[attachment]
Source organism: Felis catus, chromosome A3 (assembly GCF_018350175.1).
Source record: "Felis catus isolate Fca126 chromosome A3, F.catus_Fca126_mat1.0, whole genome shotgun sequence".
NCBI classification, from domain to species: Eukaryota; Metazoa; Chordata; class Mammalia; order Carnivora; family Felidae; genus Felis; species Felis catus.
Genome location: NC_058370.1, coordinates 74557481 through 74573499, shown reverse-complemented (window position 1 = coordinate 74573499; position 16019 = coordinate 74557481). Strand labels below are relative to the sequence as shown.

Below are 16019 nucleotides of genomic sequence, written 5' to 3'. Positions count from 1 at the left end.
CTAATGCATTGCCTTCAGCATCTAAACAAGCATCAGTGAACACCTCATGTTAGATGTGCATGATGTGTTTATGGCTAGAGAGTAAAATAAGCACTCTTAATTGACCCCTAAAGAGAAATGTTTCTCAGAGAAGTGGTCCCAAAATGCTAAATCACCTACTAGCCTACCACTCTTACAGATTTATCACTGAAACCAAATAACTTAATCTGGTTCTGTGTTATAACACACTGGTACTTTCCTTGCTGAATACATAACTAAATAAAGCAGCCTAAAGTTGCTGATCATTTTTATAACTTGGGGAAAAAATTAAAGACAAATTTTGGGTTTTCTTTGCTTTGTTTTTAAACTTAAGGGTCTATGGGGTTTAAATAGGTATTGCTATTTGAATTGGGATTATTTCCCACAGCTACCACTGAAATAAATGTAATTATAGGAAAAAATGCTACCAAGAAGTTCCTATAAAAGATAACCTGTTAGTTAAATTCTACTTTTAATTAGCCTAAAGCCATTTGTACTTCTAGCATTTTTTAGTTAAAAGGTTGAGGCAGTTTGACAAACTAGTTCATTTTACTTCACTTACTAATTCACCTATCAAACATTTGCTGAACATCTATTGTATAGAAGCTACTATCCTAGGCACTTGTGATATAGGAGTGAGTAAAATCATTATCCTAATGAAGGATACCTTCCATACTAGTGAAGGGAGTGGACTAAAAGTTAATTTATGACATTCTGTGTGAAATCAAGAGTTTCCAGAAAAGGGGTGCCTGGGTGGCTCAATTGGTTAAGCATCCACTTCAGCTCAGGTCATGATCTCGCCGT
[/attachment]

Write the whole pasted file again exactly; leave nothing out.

Source organism: Felis catus, chromosome A3 (assembly GCF_018350175.1).
Source record: "Felis catus isolate Fca126 chromosome A3, F.catus_Fca126_mat1.0, whole genome shotgun sequence".
NCBI classification, from domain to species: Eukaryota; Metazoa; Chordata; class Mammalia; order Carnivora; family Felidae; genus Felis; species Felis catus.
Genome location: NC_058370.1, coordinates 74557481 through 74573499, shown reverse-complemented (window position 1 = coordinate 74573499; position 16019 = coordinate 74557481). Strand labels below are relative to the sequence as shown.

Below are 16019 nucleotides of genomic sequence, written 5' to 3'. Positions count from 1 at the left end.
CTAATGCATTGCCTTCAGCATCTAAACAAGCATCAGTGAACACCTCATGTTAGATGTGCATGATGTGTTTATGGCTAGAGAGTAAAATAAGCACTCTTAATTGACCCCTAAAGAGAAATGTTTCTCAGAGAAGTGGTCCCAAAATGCTAAATCACCTACTAGCCTACCACTCTTACAGATTTATCACTGAAACCAAATAACTTAATCTGGTTCTGTGTTATAACACACTGGTACTTTCCTTGCTGAATACATAACTAAATAAAGCAGCCTAAAGTTGCTGATCATTTTTATAACTTGGGGAAAAAATTAAAGACAAATTTTGGGTTTTCTTTGCTTTGTTTTTAAACTTAAGGGTCTATGGGGTTTAAATAGGTATTGCTATTTGAATTGGGATTATTTCCCACAGCTACCACTGAAATAAATGTAATTATAGGAAAAAATGCTACCAAGAAGTTCCTATAAAAGATAACCTGTTAGTTAAATTCTACTTTTAATTAGCCTAAAGCCATTTGTACTTCTAGCATTTTTTAGTTAAAAGGTTGAGGCAGTTTGACAAACTAGTTCATTTTACTTCACTTACTAATTCACCTATCAAACATTTGCTGAACATCTATTGTATAGAAGCTACTATCCTAGGCACTTGTGATATAGGAGTGAGTAAAATCATTATCCTAATGAAGGATACCTTCCATACTAGTGAAGGGAGTGGACTAAAAGTTAATTTATGACATTCTGTGTGAAATCAAGAGTTTCCAGAAAAGGGGTGCCTGGGTGGCTCAATTGGTTAAGCATCCACTTCAGCTCAGGTCATGATCTCGCCGT